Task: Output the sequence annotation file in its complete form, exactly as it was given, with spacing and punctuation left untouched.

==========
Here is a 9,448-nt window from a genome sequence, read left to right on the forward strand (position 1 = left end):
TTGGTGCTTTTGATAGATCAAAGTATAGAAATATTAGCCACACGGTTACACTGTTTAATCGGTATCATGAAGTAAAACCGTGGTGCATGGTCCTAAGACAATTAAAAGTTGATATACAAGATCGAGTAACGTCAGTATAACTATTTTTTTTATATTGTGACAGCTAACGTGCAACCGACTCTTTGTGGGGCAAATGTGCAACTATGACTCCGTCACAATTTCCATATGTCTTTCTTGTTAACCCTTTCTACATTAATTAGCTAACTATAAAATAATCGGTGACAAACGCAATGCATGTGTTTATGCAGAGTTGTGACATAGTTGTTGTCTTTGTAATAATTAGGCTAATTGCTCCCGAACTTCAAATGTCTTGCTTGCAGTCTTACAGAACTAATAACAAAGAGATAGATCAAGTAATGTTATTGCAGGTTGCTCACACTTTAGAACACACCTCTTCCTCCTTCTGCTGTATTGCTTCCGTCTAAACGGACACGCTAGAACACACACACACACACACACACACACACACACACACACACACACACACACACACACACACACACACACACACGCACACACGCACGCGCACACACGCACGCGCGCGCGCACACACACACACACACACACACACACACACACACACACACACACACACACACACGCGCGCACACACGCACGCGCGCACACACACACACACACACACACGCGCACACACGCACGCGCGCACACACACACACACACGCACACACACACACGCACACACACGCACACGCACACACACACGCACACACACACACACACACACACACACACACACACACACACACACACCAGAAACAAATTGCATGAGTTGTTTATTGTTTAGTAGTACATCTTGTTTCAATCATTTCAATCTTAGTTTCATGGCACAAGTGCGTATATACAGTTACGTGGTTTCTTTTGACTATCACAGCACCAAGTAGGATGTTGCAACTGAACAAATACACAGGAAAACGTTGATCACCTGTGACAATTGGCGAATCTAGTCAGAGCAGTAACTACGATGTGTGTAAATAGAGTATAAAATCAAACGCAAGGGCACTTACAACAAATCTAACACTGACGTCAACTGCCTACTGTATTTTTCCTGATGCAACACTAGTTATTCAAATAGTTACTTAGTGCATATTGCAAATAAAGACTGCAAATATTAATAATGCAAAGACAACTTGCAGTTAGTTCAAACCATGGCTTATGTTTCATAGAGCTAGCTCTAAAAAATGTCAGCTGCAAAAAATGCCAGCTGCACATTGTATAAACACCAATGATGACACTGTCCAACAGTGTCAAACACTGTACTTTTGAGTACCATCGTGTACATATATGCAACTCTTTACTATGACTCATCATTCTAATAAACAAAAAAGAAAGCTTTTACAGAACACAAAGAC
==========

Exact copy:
Here is a 9,448-nt window from a genome sequence, read left to right on the forward strand (position 1 = left end):
TTGGTGCTTTTGATAGATCAAAGTATAGAAATATTAGCCACACGGTTACACTGTTTAATCGGTATCATGAAGTAAAACCGTGGTGCATGGTCCTAAGACAATTAAAAGTTGATATACAAGATCGAGTAACGTCAGTATAACTATTTTTTTTATATTGTGACAGCTAACGTGCAACCGACTCTTTGTGGGGCAAATGTGCAACTATGACTCCGTCACAATTTCCATATGTCTTTCTTGTTAACCCTTTCTACATTAATTAGCTAACTATAAAATAATCGGTGACAAACGCAATGCATGTGTTTATGCAGAGTTGTGACATAGTTGTTGTCTTTGTAATAATTAGGCTAATTGCTCCCGAACTTCAAATGTCTTGCTTGCAGTCTTACAGAACTAATAACAAAGAGATAGATCAAGTAATGTTATTGCAGGTTGCTCACACTTTAGAACACACCTCTTCCTCCTTCTGCTGTATTGCTTCCGTCTAAACGGACACGCTAGAACACACACACACACACACACACACACACACACACACACACACACACACACACACACACACACACACACACACGCACACACGCACGCGCACACACGCACGCGCGCGCGCACACACACACACACACACACACACACACACACACACACACACACACACACACACGCGCGCACACACGCACGCGCGCACACACACACACACACACACACGCGCACACACGCACGCGCGCACACACACACACACACGCACACACACACACGCACACACACGCACACGCACACACACACGCACACACACACACACACACACACACACACACACACACACACACACACCAGAAACAAATTGCATGAGTTGTTTATTGTTTAGTAGTACATCTTGTTTCAATCATTTCAATCTTAGTTTCATGGCACAAGTGCGTATATACAGTTACGTGGTTTCTTTTGACTATCACAGCACCAAGTAGGATGTTGCAACTGAACAAATACACAGGAAAACGTTGATCACCTGTGACAATTGGCGAATCTAGTCAGAGCAGTAACTACGATGTGTGTAAATAGAGTATAAAATCAAACGCAAGGGCACTTACAACAAATCTAACACTGACGTCAACTGCCTACTGTATTTTTCCTGATGCAACACTAGTTATTCAAATAGTTACTTAGTGCATATTGCAAATAAAGACTGCAAATATTAATAATGCAAAGACAACTTGCAGTTAGTTCAAACCATGGCTTATGTTTCATAGAGCTAGCTCTAAAAAATGTCAGCTGCAAAAAATGCCAGCTGCACATTGTATAAACACCAATGATGACACTGTCCAACAGTGTCAAACACTGTACTTTTGAGTACCATCGTGTACATATATGCAACTCTTTACTATGACTCATCATTCTAATAAACAAAAAAGAAAGCTTTTACAGAACACAAAGAC